"An actuary worked with us to develop per-member, per-month figures, but we'll have a better sense in three months of how much we're spending outside and how much stays inside," says Corlett, noting that initial projections indicate that about 25 cents of every dollar the system will spend on this population will go outside the system to federally qualified health centers and other ancillary providers.
The fact that MetroHealth Care Plus will be paying outside entities is early practice for the types of shared risk contracts many healthcare organizations will have to take on as both government and commercial payer sources look to force providers to take risk surrounding quality of care.
Though hospitals and health systems in other states should investigate such a waiver, especially if their state will not be setting up its own insurance exchange, Corlett says it won't come easy.
First, the matching funds could only be used if the hospital were to designate funds (in this case, the county subsidy) toward caring for the uninsured population. MetroHealth was able to designate its county subsidy because represented state or local funds not previously used in the Medicaid program.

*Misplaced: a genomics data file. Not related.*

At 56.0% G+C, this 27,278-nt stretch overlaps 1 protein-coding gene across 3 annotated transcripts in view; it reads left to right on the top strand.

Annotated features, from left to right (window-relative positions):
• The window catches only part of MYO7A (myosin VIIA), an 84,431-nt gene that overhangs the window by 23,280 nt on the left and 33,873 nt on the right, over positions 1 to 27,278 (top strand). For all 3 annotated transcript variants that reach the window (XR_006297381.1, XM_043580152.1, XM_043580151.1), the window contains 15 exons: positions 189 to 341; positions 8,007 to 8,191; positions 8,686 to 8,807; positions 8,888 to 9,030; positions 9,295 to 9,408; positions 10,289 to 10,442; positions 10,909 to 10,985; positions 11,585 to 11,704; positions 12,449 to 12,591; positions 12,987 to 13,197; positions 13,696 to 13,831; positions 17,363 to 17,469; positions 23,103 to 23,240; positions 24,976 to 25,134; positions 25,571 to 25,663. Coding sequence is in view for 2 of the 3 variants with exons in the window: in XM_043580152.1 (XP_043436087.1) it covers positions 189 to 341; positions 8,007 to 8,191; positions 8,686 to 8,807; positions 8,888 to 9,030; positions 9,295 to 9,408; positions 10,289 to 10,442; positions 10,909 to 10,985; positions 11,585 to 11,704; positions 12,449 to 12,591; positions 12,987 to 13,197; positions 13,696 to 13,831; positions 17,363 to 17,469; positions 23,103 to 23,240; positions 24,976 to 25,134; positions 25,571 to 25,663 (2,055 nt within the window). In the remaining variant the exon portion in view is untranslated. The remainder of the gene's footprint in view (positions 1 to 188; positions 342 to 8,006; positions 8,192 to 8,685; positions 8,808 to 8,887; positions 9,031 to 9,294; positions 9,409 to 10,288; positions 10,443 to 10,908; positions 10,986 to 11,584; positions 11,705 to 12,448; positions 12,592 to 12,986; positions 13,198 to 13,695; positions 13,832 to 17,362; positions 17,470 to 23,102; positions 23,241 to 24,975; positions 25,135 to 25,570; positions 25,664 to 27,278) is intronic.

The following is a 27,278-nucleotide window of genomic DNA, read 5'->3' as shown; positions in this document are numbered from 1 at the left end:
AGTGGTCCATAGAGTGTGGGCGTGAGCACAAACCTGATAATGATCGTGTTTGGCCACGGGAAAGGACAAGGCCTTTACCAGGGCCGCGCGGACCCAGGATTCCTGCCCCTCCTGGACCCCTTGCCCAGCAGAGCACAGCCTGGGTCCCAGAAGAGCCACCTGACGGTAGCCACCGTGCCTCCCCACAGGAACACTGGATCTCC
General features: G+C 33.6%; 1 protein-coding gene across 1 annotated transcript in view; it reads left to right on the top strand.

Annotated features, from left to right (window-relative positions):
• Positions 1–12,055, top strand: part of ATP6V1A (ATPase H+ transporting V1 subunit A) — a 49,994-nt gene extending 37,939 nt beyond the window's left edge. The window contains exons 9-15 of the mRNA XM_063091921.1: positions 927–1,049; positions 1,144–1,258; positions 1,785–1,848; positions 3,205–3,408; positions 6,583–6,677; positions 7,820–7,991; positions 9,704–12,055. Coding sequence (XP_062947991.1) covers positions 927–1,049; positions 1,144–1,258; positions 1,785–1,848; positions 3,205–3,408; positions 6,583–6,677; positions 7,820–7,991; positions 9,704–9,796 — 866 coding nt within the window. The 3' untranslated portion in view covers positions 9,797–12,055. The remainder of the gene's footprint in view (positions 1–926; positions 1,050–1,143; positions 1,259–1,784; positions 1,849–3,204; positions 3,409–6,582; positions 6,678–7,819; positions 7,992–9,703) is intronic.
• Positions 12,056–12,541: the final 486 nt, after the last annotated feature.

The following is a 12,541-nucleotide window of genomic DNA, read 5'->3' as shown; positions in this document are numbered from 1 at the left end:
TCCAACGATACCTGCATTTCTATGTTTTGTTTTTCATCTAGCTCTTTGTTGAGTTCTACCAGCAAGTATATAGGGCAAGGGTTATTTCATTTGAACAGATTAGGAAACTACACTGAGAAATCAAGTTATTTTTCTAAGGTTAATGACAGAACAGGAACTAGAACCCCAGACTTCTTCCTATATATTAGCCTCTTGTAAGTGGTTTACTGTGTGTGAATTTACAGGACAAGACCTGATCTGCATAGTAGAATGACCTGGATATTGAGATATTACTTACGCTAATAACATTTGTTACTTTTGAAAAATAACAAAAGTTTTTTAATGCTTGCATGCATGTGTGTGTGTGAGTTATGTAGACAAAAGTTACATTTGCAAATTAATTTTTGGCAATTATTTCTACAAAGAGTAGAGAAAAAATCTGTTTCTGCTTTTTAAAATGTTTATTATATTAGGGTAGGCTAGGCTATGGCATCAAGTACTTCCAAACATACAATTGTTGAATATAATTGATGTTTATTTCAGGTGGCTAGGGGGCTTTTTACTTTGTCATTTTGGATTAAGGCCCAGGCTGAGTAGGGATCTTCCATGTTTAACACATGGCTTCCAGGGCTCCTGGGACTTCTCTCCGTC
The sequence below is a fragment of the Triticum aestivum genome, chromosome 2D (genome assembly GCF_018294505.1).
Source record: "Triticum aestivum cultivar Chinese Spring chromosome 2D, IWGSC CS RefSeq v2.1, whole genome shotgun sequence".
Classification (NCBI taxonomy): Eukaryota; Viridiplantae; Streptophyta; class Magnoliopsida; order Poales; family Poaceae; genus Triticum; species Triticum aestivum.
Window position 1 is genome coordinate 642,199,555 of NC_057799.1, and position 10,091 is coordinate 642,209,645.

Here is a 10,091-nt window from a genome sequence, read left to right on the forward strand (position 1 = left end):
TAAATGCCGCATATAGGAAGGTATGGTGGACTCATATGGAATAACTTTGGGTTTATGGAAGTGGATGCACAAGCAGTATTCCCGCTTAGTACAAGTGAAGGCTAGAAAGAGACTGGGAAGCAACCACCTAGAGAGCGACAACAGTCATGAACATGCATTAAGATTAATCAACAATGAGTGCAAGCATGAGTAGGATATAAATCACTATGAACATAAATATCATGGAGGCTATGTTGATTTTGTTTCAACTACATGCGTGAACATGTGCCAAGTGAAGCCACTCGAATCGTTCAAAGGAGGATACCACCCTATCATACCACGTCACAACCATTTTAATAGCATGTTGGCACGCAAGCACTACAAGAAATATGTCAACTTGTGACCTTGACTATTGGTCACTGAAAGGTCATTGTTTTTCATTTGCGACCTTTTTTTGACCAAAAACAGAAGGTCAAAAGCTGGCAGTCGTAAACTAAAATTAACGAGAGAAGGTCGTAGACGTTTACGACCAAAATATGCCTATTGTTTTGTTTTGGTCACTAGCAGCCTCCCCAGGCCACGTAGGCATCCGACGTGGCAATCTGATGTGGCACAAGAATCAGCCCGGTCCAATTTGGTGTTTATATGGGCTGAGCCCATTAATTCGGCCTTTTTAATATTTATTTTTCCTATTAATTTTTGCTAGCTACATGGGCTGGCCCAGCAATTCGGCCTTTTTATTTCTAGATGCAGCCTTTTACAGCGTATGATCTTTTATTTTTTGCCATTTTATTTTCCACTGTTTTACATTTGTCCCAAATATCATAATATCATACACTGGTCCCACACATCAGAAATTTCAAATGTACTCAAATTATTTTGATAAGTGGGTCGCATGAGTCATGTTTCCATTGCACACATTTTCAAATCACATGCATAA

Technically, a state could contribute additional funding to get the matching funds MetroHealth got in this case, but that's unattractive for the same reasons some governors are resisting the Medicaid expansion—their state budgets are riddled with healthcare expense already.
Corlett says state and CMS officials granted the waiver in part because they were intrigued with a program at MetroHealth called Partners in Care, which was essentially a patient-centered medical home for the uninsured. That program will now morph into MetroHealth Care Plus.